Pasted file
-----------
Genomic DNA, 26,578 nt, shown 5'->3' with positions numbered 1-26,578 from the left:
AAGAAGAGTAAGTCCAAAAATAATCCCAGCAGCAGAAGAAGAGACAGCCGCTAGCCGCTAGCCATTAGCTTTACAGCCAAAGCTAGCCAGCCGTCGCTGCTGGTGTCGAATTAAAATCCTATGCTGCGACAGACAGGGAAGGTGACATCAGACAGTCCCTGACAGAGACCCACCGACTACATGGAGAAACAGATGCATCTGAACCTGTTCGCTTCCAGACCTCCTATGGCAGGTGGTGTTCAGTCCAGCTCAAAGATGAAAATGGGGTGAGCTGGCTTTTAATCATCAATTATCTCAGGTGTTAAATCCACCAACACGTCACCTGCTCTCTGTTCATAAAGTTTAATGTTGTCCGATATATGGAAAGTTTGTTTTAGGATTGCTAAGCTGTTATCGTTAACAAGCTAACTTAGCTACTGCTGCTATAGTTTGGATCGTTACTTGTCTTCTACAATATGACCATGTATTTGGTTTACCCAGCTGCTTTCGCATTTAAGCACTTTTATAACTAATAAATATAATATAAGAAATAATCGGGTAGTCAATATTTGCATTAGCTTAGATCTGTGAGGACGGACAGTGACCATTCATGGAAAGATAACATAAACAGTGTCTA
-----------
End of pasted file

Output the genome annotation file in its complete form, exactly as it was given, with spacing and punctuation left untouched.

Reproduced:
Genomic DNA, 26,578 nt, shown 5'->3' with positions numbered 1-26,578 from the left:
AAGAAGAGTAAGTCCAAAAATAATCCCAGCAGCAGAAGAAGAGACAGCCGCTAGCCGCTAGCCATTAGCTTTACAGCCAAAGCTAGCCAGCCGTCGCTGCTGGTGTCGAATTAAAATCCTATGCTGCGACAGACAGGGAAGGTGACATCAGACAGTCCCTGACAGAGACCCACCGACTACATGGAGAAACAGATGCATCTGAACCTGTTCGCTTCCAGACCTCCTATGGCAGGTGGTGTTCAGTCCAGCTCAAAGATGAAAATGGGGTGAGCTGGCTTTTAATCATCAATTATCTCAGGTGTTAAATCCACCAACACGTCACCTGCTCTCTGTTCATAAAGTTTAATGTTGTCCGATATATGGAAAGTTTGTTTTAGGATTGCTAAGCTGTTATCGTTAACAAGCTAACTTAGCTACTGCTGCTATAGTTTGGATCGTTACTTGTCTTCTACAATATGACCATGTATTTGGTTTACCCAGCTGCTTTCGCATTTAAGCACTTTTATAACTAATAAATATAATATAAGAAATAATCGGGTAGTCAATATTTGCATTAGCTTAGATCTGTGAGGACGGACAGTGACCATTCATGGAAAGATAACATAAACAGTGTCTA